East Renfrewshire’s controversial Local Development Plan has been assessed by Scottish Government reporters — and it’s good news for campaigners in Waterfoot.
Feedback on East Renfrewshire Council’s LDP — which sets out policies for the development and protection of local land — was published this week by the Directorate for Planning and Environmental Appeals.
The report gives the green light to ERC’s masterplans — including Maidenhill/Malletsheugh in Newton Mearns — but recommends against using green belt in Waterfoot for development, stating that it would “represent significant intrusion...and a major change to the landscape”.
Campaign group Waterfoot Action has long protested plans for a 46 acre residential scheme by Gladman Development Ltd — campaigner John McCourt told The Extra: “We are delighted by the news. We said from the start that this development is a massive intrusion into the green belt, and that it would have a detrimental impact on our village — now this has been confirmed.
“But we realise the battle isn’t over . There’s always a chance of appeal, so we’ll be keeping a close eye on the situation.”
With new builds looming in Mearns, Conservative councillor Jim Swift voiced concerns.
He commented: “If I represented those in Waterfoot or Barrhead, I would be very pleased. However, I represent the people of Newton Mearns who will see yet more development on their doorstep without the associated infrastructure to add any amenity to people who live here.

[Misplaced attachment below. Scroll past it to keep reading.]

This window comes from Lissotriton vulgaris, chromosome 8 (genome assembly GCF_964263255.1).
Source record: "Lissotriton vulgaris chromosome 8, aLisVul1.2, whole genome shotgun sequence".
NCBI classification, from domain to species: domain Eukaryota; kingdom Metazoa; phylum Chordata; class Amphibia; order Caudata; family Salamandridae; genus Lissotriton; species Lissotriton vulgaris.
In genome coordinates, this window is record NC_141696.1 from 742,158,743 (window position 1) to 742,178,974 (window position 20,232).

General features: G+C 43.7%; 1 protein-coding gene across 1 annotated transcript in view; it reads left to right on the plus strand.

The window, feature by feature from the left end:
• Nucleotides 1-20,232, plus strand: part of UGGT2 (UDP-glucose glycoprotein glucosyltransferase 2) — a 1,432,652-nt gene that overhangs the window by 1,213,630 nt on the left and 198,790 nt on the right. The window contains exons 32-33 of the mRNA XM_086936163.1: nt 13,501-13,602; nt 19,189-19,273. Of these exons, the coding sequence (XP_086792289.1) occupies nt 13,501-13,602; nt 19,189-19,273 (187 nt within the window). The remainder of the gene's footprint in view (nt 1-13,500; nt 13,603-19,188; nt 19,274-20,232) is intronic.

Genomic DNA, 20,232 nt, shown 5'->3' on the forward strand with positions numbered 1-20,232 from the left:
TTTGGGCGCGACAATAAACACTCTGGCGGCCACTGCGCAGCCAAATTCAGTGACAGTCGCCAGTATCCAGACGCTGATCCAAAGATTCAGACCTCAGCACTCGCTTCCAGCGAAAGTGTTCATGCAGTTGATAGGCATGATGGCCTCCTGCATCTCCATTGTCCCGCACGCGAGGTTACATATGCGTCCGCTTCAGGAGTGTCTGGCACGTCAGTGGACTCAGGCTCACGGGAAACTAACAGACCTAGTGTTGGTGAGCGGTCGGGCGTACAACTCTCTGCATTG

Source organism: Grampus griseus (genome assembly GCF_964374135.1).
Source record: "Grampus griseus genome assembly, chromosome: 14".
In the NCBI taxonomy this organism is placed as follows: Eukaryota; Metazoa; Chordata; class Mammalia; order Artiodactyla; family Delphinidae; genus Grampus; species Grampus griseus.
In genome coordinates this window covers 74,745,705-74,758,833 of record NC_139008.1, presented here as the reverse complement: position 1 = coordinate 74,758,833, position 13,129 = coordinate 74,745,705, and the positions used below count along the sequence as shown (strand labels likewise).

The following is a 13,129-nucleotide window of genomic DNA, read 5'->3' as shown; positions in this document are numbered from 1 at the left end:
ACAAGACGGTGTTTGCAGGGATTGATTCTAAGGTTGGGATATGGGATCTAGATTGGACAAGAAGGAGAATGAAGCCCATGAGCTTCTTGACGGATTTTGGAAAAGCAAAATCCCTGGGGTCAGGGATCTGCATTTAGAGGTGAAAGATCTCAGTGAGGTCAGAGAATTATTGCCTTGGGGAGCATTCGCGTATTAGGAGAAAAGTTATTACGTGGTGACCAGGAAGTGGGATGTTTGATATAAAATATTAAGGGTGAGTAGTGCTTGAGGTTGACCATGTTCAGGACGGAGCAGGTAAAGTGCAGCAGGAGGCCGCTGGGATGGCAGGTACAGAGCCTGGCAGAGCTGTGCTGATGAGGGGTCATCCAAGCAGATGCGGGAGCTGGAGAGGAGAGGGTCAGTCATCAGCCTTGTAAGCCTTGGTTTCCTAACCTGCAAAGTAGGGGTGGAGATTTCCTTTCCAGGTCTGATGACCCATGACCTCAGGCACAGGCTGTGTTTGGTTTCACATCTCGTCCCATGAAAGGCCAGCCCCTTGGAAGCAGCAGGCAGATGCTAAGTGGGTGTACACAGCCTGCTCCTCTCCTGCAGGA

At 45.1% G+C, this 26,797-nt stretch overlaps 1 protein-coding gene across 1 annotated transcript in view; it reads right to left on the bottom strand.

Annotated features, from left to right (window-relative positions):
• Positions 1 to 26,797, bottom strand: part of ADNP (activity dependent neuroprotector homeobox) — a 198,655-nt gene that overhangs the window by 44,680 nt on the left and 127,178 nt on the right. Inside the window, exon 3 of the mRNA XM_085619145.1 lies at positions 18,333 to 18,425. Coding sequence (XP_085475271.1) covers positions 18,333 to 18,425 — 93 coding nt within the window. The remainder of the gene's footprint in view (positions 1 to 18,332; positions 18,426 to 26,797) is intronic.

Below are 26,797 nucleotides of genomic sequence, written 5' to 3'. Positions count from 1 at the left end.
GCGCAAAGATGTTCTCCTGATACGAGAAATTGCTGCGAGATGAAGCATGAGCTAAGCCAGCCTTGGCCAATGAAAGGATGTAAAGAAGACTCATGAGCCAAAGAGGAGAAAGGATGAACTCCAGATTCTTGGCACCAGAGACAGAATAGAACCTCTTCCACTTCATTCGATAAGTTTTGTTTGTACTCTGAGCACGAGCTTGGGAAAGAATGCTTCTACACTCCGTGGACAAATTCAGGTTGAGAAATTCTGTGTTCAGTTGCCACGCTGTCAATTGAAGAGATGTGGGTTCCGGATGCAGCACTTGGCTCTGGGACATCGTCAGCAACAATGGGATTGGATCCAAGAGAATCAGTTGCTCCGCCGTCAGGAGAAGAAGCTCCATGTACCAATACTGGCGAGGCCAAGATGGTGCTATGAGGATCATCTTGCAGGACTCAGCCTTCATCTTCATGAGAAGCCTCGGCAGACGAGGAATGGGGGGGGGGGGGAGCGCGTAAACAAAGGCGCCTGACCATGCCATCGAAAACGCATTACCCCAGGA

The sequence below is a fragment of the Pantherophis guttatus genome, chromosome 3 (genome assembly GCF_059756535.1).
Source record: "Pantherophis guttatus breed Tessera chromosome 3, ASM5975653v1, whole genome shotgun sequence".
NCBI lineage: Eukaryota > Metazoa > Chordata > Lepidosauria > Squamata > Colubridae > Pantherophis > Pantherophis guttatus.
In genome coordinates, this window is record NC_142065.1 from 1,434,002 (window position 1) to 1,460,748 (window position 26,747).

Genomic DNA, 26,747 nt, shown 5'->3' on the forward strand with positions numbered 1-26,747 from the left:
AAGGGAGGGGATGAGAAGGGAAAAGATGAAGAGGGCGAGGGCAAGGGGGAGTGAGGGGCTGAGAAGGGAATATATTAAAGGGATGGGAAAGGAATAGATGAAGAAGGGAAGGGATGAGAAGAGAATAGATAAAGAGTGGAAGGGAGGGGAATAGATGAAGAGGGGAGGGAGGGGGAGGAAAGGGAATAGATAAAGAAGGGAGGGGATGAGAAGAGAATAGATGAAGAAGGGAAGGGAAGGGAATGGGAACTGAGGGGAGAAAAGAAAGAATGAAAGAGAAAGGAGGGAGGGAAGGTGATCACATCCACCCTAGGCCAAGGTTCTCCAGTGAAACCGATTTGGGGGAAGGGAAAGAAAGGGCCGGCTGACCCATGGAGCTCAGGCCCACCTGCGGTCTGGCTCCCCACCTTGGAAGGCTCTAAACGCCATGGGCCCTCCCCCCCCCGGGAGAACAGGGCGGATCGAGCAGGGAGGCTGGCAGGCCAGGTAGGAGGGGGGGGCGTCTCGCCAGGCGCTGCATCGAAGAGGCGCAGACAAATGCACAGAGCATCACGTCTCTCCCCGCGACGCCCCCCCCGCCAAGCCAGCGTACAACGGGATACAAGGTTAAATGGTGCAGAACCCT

“I would have liked to have seen more development in Barrhead where it is wanted, and less in Newton Mearns where it is not.”
An ERC spokeswoman responded: “This is an ambitious plan that will help to grow a strong local economy for years to come. We are delighted that there is no requirement to add additional housing sites.”
She added: “While there may be a few who do not agree with parts of the plan, the strength of support to date demonstrates our ambitious thinking. We will incorporate the recommendations made and look forward to bringing the plan back to council.”
Copies of the report — to be considered by the council before submission to Scottish ministers — are available at council offices and libraries.